Heart rhythm problems (heart arrhythmias) occur when the electrical impulses that coordinate your heartbeats don’t work properly, causing your heart to beat too fast, too slow or irregularly.
Heart arrhythmias may feel like a fluttering or racing heart and may be harmless. However, some heart arrhythmias may cause bothersome — sometimes even life-threatening — signs and symptoms.
Heart arrhythmia treatment can often control or eliminate fast, slow or irregular heartbeats. In addition, because troublesome heart arrhythmias are often made worse — or are even caused — by a weak or damaged heart, you may be able to reduce your arrhythmia risk by adopting a heart-healthy lifestyle.
Your heart is made up of four chambers — two upper chambers (atria) and two lower chambers (ventricles). Your heart rhythm is normally controlled by a natural pacemaker (sinus node) located in the right atrium. The sinus node produces electrical impulses that normally start each heartbeat. These impulses cause the atria muscles to contract and pump blood into the ventricles.
The electrical impulses then arrive at a cluster of cells called the atrioventricular (AV) node. The AV node slows down the electrical signal before sending it to the ventricles. This slight delay allows the ventricles to fill with blood. When electrical impulses reach the muscles of the ventricles, they contract, causing them to pump blood either to the lungs or to the rest of the body.
In a healthy heart, this process usually goes smoothly, resulting in a normal resting heart rate of 60 to 100 beats a minute.
Doctors classify arrhythmias not only by where they originate (atria or ventricles) but also by the speed of heart rate they cause:
Not all tachycardias or bradycardias mean you have heart disease. For example, during exercise it’s normal to develop a fast heartbeat as the heart speeds up to provide your tissues with more oxygen-rich blood. During sleep or times of deep relaxation, it’s not unusual for the heartbeat to be slower.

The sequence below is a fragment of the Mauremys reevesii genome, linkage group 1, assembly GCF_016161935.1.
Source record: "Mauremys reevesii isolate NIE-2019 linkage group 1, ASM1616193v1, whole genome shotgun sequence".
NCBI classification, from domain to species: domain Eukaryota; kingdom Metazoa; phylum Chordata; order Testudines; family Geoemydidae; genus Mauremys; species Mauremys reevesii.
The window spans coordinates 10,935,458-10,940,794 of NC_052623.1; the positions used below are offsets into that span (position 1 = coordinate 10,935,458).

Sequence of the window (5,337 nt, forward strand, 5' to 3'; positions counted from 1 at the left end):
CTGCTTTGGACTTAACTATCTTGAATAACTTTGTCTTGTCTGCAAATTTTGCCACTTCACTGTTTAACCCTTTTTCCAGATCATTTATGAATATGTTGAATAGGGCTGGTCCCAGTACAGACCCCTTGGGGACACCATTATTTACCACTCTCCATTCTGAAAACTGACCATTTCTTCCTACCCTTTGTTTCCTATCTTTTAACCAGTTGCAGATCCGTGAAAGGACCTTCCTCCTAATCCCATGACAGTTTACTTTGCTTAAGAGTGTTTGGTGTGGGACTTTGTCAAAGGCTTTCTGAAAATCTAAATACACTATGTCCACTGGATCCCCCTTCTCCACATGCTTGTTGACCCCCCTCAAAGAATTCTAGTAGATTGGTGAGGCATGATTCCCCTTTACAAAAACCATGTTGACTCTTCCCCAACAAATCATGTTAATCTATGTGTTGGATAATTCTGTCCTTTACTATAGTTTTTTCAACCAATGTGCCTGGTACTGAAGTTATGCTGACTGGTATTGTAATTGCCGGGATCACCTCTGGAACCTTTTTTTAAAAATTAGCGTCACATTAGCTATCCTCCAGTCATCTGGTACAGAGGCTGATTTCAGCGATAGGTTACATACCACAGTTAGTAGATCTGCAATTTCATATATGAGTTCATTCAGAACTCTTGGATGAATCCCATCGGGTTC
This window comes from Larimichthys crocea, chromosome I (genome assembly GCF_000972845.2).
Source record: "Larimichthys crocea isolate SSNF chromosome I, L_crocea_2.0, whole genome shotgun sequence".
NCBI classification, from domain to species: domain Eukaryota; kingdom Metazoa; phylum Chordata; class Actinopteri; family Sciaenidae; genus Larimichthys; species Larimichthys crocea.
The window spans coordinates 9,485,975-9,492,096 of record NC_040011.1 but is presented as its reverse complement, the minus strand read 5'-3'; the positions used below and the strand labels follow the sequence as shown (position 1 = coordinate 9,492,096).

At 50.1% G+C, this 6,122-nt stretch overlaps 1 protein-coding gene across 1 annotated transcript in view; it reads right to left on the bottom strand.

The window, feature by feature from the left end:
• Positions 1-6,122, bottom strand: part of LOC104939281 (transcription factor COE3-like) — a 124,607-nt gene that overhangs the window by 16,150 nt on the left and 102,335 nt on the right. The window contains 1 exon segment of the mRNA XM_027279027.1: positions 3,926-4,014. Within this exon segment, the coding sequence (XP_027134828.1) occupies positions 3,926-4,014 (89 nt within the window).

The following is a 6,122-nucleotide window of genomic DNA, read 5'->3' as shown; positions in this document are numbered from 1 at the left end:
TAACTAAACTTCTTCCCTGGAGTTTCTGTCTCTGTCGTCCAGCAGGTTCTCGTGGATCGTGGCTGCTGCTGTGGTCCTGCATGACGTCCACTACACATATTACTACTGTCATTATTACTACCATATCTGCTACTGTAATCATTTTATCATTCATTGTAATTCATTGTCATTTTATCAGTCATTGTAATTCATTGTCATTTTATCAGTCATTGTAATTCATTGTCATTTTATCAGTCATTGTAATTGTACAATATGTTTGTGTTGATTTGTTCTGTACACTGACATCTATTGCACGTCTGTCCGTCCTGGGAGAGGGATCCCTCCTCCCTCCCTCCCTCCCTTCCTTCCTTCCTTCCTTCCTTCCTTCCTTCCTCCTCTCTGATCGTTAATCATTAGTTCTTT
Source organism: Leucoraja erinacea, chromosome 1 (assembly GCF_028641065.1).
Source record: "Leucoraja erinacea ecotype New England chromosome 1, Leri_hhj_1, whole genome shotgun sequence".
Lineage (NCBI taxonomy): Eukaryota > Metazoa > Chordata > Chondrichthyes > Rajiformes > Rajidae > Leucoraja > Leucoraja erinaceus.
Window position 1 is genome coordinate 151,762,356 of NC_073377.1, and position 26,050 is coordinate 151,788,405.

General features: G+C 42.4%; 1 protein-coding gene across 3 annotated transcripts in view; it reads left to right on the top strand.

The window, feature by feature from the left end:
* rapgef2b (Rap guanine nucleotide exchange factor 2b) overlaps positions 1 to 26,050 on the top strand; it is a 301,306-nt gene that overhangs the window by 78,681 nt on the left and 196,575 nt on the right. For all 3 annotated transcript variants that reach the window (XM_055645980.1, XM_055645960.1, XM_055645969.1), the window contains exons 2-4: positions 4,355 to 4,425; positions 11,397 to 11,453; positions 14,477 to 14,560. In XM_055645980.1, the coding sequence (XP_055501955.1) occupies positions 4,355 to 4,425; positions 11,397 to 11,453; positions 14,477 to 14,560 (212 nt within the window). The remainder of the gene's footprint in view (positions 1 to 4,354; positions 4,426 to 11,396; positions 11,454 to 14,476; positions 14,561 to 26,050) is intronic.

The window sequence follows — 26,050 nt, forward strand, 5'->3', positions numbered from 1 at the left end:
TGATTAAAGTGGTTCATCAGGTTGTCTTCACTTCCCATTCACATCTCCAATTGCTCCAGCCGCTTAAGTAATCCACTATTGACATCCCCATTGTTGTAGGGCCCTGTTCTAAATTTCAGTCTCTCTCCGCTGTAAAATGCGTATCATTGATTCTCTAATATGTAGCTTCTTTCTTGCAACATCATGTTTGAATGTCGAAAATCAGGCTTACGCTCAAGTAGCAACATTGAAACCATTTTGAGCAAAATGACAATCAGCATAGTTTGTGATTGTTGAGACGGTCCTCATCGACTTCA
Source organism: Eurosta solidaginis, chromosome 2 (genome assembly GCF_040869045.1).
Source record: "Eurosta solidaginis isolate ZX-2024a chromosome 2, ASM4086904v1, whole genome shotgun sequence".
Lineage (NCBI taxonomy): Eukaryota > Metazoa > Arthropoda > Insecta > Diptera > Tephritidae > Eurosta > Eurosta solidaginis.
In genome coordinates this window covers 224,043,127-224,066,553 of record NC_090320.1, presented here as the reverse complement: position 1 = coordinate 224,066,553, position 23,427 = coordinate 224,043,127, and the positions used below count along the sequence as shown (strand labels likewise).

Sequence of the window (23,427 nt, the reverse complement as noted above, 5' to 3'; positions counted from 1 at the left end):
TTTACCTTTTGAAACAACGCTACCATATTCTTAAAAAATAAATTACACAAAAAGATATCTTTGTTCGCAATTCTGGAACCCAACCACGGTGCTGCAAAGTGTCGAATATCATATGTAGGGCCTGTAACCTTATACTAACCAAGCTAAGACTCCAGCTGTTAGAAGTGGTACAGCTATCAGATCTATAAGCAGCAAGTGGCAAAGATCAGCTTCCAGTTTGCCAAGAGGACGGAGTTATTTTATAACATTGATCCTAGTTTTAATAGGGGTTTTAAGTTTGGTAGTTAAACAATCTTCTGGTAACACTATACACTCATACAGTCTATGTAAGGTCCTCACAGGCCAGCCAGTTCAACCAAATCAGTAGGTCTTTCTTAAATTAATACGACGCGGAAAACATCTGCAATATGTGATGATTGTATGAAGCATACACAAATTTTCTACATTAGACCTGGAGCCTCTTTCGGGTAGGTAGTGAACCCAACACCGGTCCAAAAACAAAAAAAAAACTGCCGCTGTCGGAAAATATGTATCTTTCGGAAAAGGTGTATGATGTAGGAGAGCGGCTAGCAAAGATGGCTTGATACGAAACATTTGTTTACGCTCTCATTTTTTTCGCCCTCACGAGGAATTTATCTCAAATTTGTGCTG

An electrophysiology (EP) study is a test used to understand and map the electrical activity within your heart.
An EP study may be recommended in people with heart rhythm problems (arrhythmias) and other heart problems to understand the exact cause and determine which treatment is most likely to be effective. Doctors also use EP studies to predict the risk of sudden cardiac death in certain situations.
An EP study involves placing diagnostic catheters within your heart and running specialized tests to map the electrical currents. EP studies are done in the hospital and carry a very small risk of serious complications.
An EP study is a test to understand the way electrical signals move through your heart to make it beat. An EP study is used in people whose bodies produce ineffective or chaotic electrical signals that cause the heart to beat incorrectly. An EP study can also be used to predict the risk of sudden cardiac death.
Your doctor may recommend an EP study if you: